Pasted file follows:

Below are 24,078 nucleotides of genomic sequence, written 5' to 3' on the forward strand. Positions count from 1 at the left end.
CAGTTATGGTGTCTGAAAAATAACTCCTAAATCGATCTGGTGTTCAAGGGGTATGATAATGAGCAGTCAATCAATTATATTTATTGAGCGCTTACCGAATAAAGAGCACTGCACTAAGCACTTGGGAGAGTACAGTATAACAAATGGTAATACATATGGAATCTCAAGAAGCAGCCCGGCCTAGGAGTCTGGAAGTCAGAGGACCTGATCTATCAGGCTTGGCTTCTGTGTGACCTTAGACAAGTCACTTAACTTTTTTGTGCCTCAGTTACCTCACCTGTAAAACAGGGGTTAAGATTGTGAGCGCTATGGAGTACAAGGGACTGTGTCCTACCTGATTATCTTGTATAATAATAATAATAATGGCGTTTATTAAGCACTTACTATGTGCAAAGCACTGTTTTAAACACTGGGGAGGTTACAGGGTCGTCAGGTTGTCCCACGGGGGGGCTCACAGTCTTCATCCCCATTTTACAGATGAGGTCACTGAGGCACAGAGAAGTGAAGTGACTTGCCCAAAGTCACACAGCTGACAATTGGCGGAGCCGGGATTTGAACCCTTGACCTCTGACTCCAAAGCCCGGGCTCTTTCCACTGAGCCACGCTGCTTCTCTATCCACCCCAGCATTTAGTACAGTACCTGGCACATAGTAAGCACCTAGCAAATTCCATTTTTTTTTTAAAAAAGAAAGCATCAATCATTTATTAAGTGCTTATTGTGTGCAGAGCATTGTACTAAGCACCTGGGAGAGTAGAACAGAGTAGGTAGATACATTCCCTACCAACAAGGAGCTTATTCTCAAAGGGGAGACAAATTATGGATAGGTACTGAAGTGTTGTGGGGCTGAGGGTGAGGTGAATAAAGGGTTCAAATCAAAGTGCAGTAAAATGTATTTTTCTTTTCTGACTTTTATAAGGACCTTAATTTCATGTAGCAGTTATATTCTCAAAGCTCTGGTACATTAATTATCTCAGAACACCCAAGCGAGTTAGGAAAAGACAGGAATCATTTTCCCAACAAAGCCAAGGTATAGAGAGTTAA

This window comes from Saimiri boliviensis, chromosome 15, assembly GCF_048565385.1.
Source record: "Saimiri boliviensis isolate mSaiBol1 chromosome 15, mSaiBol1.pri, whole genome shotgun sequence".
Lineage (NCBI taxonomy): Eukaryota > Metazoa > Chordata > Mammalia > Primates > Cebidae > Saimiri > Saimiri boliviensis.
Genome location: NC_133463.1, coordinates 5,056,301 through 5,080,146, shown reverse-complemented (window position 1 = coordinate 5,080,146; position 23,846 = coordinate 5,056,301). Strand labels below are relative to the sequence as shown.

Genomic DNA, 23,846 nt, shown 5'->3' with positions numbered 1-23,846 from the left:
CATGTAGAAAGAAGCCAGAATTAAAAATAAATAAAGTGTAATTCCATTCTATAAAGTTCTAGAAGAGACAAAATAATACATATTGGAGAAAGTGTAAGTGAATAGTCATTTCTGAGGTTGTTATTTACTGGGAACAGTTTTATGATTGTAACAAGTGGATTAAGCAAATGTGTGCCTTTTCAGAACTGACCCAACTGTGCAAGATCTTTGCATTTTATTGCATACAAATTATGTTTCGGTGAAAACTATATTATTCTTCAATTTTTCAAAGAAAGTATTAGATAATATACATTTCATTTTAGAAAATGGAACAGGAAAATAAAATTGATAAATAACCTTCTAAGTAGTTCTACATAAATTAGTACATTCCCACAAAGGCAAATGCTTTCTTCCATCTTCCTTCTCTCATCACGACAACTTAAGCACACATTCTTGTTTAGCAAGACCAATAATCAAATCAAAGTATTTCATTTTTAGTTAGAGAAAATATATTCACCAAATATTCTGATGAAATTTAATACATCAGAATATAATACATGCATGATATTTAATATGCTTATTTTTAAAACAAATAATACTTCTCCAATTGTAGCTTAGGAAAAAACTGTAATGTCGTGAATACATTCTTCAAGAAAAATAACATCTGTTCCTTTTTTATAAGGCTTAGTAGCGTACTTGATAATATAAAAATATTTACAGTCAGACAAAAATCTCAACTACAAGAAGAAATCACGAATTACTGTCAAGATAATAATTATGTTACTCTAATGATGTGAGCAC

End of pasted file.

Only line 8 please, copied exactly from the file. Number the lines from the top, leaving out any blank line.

CATGTAGAAAGAAGCCAGAATTAAAAATAAATAAAGTGTAATTCCATTCTATAAAGTTCTAGAAGAGACAAAATAATACATATTGGAGAAAGTGTAAGTGAATAGTCATTTCTGAGGTTGTTATTTACTGGGAACAGTTTTATGATTGTAACAAGTGGATTAAGCAAATGTGTGCCTTTTCAGAACTGACCCAACTGTGCAAGATCTTTGCATTTTATTGCATACAAATTATGTTTCGGTGAAAACTATATTATTCTTCAATTTTTCAAAGAAAGTATTAGATAATATACATTTCATTTTAGAAAATGGAACAGGAAAATAAAATTGATAAATAACCTTCTAAGTAGTTCTACATAAATTAGTACATTCCCACAAAGGCAAATGCTTTCTTCCATCTTCCTTCTCTCATCACGACAACTTAAGCACACATTCTTGTTTAGCAAGACCAATAATCAAATCAAAGTATTTCATTTTTAGTTAGAGAAAATATATTCACCAAATATTCTGATGAAATTTAATACATCAGAATATAATACATGCATGATATTTAATATGCTTATTTTTAAAACAAATAATACTTCTCCAATTGTAGCTTAGGAAAAAACTGTAATGTCGTGAATACATTCTTCAAGAAAAATAACATCTGTTCCTTTTTTATAAGGCTTAGTAGCGTACTTGATAATATAAAAATATTTACAGTCAGACAAAAATCTCAACTACAAGAAGAAATCACGAATTACTGTCAAGATAATAATTATGTTACTCTAATGATGTGAGCAC